The "Arab world" constitutes twenty-two states spanning an area from the Atlantic Ocean in the West to the Arabian Gulf in the East, and from the Taurus mountains in the North to the Equator in the South. It has a multireligious and multiethnic population of nearly 300 million.
Film and television history can only be written, evaluated, and rewritten with the cooperation of archives, since most primary materials in the public domain—that is, not in the hands of collectors—are housed in archives and libraries. For scholars of media, knowledge of the archives and their holdings are essential for their work.
Argentine filmmaking dates approximately from the same period as the emergence of the industry in Western Europe and the United States, as well as in Mexico and Brazil, and Argentina continues be a major film producer. Luis Puenzo's La historia oficial (The Official Story, 1985) is the only Latin American film to have received the Oscar® for the best foreign film, although during the past few decades a healthy number of Latin American films have been contenders.
The term "art cinema" is one of the most familiar in film studies, marking out simultaneously specific filmmakers, specific films, specific kinds of cinemas, and, for some writers, specific kinds of audiences. The filmmakers implied by the term are such European auteurs as Michelangelo Antonioni (b.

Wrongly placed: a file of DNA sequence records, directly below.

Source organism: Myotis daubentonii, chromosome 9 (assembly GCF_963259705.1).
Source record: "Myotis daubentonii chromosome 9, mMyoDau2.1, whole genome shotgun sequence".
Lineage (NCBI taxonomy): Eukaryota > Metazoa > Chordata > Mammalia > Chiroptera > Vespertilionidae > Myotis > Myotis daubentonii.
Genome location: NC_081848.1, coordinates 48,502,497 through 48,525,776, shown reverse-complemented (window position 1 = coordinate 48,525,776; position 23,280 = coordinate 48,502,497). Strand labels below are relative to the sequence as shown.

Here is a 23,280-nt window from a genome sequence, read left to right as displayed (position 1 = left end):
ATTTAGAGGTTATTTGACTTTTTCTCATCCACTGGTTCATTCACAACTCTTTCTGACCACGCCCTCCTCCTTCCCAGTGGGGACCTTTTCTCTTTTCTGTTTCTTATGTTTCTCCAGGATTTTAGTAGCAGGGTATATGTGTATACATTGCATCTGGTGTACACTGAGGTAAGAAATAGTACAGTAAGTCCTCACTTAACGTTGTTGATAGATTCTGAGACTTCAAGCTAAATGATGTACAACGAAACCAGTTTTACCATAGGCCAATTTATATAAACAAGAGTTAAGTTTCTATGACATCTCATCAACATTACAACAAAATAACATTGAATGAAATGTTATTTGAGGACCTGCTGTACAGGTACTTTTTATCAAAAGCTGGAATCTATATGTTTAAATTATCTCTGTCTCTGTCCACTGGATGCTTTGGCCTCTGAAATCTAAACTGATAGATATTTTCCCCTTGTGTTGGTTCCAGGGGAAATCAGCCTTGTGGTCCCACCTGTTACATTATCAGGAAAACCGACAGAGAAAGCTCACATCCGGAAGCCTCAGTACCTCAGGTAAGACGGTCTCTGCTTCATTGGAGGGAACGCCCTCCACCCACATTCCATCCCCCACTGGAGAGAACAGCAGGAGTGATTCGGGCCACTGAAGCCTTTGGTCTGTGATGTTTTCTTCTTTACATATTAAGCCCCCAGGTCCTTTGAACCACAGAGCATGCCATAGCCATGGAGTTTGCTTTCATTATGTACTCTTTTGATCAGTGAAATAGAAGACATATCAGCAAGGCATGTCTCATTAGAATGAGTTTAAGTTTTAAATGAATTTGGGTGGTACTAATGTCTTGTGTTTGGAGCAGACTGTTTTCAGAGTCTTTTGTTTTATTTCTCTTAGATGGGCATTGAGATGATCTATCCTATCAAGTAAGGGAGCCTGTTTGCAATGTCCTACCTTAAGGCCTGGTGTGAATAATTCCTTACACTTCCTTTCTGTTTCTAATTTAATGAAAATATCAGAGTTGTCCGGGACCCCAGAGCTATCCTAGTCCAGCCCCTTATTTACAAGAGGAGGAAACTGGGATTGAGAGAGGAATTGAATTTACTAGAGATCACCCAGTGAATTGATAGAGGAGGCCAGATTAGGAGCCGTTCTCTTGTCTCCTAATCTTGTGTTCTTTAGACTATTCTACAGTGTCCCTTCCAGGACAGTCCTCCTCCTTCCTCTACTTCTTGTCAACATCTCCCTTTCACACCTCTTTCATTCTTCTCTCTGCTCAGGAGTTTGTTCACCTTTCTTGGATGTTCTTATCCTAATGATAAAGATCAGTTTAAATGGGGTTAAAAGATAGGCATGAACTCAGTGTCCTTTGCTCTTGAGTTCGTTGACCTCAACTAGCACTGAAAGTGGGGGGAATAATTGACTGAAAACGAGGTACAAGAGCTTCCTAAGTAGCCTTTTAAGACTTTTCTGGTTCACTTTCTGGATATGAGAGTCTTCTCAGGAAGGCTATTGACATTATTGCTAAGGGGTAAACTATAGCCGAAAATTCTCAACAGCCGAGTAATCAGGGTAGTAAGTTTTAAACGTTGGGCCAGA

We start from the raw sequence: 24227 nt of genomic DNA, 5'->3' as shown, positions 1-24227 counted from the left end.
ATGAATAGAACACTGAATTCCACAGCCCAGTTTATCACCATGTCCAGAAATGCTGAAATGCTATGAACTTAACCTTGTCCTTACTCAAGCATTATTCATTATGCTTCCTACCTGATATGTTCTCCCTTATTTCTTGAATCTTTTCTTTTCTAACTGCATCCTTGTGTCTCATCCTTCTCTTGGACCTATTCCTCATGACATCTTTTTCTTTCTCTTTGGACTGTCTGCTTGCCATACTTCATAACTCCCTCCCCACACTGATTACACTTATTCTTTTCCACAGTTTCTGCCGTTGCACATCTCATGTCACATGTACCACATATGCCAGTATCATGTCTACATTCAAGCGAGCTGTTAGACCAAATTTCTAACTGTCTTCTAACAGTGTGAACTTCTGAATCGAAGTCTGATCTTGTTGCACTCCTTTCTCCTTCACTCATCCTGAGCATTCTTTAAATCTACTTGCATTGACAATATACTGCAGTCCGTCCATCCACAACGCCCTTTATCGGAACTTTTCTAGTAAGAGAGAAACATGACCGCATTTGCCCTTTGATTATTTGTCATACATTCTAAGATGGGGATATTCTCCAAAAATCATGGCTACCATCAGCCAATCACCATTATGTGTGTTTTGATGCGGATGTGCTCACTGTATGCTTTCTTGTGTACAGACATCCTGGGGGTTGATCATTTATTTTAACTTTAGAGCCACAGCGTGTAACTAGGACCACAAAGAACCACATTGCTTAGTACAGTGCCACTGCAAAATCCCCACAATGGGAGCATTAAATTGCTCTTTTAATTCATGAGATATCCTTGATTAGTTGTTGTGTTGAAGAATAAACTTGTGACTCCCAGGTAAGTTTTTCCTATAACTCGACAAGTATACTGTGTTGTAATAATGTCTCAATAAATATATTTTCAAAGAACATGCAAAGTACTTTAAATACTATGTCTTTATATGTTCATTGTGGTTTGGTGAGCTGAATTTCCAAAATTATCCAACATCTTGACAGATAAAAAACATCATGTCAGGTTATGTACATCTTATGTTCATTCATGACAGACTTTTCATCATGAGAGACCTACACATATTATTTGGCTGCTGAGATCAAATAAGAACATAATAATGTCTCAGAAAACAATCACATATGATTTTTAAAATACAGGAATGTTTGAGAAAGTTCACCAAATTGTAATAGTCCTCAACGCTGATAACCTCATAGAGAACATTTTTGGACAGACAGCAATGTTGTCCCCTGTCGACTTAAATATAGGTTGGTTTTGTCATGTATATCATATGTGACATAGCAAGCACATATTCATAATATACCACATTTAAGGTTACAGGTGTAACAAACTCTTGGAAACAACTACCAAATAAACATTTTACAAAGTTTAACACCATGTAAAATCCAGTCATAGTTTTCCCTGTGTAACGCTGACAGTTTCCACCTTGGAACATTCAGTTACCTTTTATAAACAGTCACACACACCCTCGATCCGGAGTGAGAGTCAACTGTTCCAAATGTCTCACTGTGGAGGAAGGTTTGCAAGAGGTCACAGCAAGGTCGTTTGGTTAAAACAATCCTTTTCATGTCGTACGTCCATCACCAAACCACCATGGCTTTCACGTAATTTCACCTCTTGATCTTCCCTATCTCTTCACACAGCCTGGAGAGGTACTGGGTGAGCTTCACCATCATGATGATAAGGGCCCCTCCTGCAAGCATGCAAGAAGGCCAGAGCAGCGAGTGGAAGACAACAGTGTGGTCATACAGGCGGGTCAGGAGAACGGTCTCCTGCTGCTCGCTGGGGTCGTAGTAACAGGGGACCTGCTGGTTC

Asian American cinema, broadly defined, refers to all films (and videos) produced by filmmakers of Asian descent in the United States. More narrowly defined, Asian American cinema refers to independently produced films that evince an Asian American sensibility (perspective) and/or Asian American subject matter.
Between 1910 and 1912, eighty Australian films were released. In 1913, only seventeen films were released.
Translated from the French, auteur simply means "author," but use of the term in relation to cinema—since the 1950s at least—has caused much controversy and critical debate. The frequent retention of the French word, as auteur and in the somewhat ungainly "auteurism," marks the prominent part played in those critical debates by French film critics, especially those associated with the journal Cahiers du Cinéma (literally: cinema notebooks), in the 1950s and 1960s.
The term "B movie" is still frequently used to describe any low-budget film. At the same time, it is an appellation saddled with negative connotations, and for many people, the "B" in "B movie" stands for "bad." But not every low-budget movie is a B movie, and most B movies were not that bad.
Biographical films, or biopics, depict the lives (or segments thereof) of past and present eminent, famous, and infamous people. The boundary between the biopic and other genres is fluid, since biography can include historical film, costume drama, musical, melodrama, western, crime film, social problem film, documentary, and so on.
Despite its scant international visibility, Latin American cinema has a long and complex history bound to international aesthetic movements and local social conditions, global economics—particularly the control of distribution by transnational conglomerates—and the building of national cultures. These particular dialectics between center and periphery intensify cinema's intrinsic tension between its industrial base and its aesthetic presumptions as well as its dual, contradictory nature as an art form and a commodity.